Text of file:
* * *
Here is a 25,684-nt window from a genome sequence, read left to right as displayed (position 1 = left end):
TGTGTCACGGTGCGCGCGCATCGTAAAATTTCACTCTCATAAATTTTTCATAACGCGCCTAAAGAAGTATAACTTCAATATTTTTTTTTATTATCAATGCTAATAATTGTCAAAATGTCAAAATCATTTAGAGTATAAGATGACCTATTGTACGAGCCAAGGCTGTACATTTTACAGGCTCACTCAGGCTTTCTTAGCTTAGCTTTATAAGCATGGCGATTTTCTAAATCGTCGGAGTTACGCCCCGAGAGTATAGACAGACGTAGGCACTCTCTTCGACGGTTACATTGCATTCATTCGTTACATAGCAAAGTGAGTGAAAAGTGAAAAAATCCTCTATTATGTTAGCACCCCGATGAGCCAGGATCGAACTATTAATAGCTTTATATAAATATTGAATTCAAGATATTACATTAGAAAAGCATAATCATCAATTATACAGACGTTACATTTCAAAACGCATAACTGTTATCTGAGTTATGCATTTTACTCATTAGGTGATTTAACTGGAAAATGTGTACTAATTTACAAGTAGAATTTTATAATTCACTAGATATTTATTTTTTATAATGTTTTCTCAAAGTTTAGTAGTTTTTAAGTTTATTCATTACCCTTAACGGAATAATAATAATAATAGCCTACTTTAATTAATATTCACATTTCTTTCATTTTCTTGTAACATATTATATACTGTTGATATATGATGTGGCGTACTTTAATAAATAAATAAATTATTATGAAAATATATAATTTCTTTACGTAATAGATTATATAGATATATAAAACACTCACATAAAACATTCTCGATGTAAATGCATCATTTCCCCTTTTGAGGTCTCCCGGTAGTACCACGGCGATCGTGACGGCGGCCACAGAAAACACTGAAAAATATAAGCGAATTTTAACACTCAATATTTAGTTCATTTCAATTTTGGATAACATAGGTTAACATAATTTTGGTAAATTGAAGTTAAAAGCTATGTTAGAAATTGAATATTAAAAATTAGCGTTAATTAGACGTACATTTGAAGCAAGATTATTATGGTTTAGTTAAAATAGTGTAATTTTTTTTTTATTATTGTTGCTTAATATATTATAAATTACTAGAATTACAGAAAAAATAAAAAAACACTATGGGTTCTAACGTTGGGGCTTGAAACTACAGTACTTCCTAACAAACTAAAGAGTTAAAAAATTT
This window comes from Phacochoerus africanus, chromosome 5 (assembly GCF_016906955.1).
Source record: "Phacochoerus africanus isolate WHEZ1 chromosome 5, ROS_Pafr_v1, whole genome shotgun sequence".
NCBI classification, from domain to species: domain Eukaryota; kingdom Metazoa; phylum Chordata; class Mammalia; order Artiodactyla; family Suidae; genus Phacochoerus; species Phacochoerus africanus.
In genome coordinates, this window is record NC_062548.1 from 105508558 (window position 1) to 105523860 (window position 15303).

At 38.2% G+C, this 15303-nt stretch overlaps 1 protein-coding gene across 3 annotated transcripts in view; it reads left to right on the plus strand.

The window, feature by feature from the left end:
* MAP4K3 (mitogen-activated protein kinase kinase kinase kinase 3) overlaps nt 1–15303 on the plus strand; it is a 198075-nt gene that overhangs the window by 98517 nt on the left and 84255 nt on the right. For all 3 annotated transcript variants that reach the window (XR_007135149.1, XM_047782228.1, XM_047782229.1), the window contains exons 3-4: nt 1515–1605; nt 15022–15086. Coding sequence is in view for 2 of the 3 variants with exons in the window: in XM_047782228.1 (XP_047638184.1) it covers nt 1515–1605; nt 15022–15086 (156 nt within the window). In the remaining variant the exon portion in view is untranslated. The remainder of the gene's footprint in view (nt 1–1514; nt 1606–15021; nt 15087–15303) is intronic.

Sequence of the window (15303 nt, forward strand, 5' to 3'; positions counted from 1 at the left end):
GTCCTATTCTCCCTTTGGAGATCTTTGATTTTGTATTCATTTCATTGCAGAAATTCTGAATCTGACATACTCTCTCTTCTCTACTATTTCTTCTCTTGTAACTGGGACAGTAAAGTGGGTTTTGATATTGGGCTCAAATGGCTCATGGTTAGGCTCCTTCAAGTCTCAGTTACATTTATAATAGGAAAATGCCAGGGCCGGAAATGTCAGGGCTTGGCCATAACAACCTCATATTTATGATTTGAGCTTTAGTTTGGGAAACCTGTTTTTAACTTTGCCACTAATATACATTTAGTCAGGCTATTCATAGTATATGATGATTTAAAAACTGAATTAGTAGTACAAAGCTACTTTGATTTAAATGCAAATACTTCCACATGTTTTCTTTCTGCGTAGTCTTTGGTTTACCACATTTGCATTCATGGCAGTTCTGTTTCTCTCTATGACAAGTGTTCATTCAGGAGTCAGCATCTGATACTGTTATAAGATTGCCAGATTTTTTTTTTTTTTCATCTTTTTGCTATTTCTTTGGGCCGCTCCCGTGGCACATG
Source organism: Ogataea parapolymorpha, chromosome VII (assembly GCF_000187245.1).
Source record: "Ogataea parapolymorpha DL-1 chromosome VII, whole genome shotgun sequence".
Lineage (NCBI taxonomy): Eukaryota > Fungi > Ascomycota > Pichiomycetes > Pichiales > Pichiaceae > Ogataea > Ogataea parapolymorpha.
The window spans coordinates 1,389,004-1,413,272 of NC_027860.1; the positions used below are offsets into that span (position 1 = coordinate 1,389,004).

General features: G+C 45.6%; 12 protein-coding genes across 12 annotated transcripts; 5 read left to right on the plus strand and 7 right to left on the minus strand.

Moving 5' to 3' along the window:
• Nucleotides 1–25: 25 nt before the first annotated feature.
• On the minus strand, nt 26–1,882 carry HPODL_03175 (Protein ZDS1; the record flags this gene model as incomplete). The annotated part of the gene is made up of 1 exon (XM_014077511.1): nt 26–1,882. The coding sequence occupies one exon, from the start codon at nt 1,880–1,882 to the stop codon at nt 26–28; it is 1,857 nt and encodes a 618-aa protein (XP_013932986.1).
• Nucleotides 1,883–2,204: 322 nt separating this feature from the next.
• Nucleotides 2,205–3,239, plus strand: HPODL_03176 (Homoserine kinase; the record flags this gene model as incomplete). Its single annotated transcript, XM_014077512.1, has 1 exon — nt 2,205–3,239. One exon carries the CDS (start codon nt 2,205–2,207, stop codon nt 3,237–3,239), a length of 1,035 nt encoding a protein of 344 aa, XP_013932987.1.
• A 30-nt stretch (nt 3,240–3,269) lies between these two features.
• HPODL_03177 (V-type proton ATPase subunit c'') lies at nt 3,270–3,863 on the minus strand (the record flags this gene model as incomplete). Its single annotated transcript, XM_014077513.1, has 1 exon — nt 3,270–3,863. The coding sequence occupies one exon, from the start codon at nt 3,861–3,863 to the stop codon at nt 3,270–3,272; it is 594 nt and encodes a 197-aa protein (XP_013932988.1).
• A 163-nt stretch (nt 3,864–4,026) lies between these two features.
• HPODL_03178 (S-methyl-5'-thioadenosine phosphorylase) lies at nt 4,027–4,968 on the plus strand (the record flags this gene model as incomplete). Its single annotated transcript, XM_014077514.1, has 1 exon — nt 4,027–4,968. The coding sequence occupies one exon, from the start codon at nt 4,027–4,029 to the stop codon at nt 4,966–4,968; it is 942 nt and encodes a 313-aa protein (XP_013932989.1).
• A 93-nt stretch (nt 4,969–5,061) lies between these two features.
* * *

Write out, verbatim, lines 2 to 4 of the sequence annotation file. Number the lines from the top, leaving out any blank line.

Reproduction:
TGTGTCACGGTGCGCGCGCATCGTAAAATTTCACTCTCATAAATTTTTCATAACGCGCCTAAAGAAGTATAACTTCAATATTTTTTTTTATTATCAATGCTAATAATTGTCAAAATGTCAAAATCATTTAGAGTATAAGATGACCTATTGTACGAGCCAAGGCTGTACATTTTACAGGCTCACTCAGGCTTTCTTAGCTTAGCTTTATAAGCATGGCGATTTTCTAAATCGTCGGAGTTACGCCCCGAGAGTATAGACAGACGTAGGCACTCTCTTCGACGGTTACATTGCATTCATTCGTTACATAGCAAAGTGAGTGAAAAGTGAAAAAATCCTCTATTATGTTAGCACCCCGATGAGCCAGGATCGAACTATTAATAGCTTTATATAAATATTGAATTCAAGATATTACATTAGAAAAGCATAATCATCAATTATACAGACGTTACATTTCAAAACGCATAACTGTTATCTGAGTTATGCATTTTACTCATTAGGTGATTTAACTGGAAAATGTGTACTAATTTACAAGTAGAATTTTATAATTCACTAGATATTTATTTTTTATAATGTTTTCTCAAAGTTTAGTAGTTTTTAAGTTTATTCATTACCCTTAACGGAATAATAATAATAATAGCCTACTTTAATTAATATTCACATTTCTTTCATTTTCTTGTAACATATTATATACTGTTGATATATGATGTGGCGTACTTTAATAAATAAATAAATTATTATGAAAATATATAATTTCTTTACGTAATAGATTATATAGATATATAAAACACTCACATAAAACATTCTCGATGTAAATGCATCATTTCCCCTTTTGAGGTCTCCCGGTAGTACCACGGCGATCGTGACGGCGGCCACAGAAAACACTGAAAAATATAAGCGAATTTTAACACTCAATATTTAGTTCATTTCAATTTTGGATAACATAGGTTAACATAATTTTGGTAAATTGAAGTTAAAAGCTATGTTAGAAATTGAATATTAAAAATTAGCGTTAATTAGACGTACATTTGAAGCAAGATTATTATGGTTTAGTTAAAATAGTGTAATTTTTTTTTTATTATTGTTGCTTAATATATTATAAATTACTAGAATTACAGAAAAAATAAAAAAACACTATGGGTTCTAACGTTGGGGCTTGAAACTACAGTACTTCCTAACAAACTAAAGAGTTAAAAAATTT
This window comes from Phacochoerus africanus, chromosome 5 (assembly GCF_016906955.1).
Source record: "Phacochoerus africanus isolate WHEZ1 chromosome 5, ROS_Pafr_v1, whole genome shotgun sequence".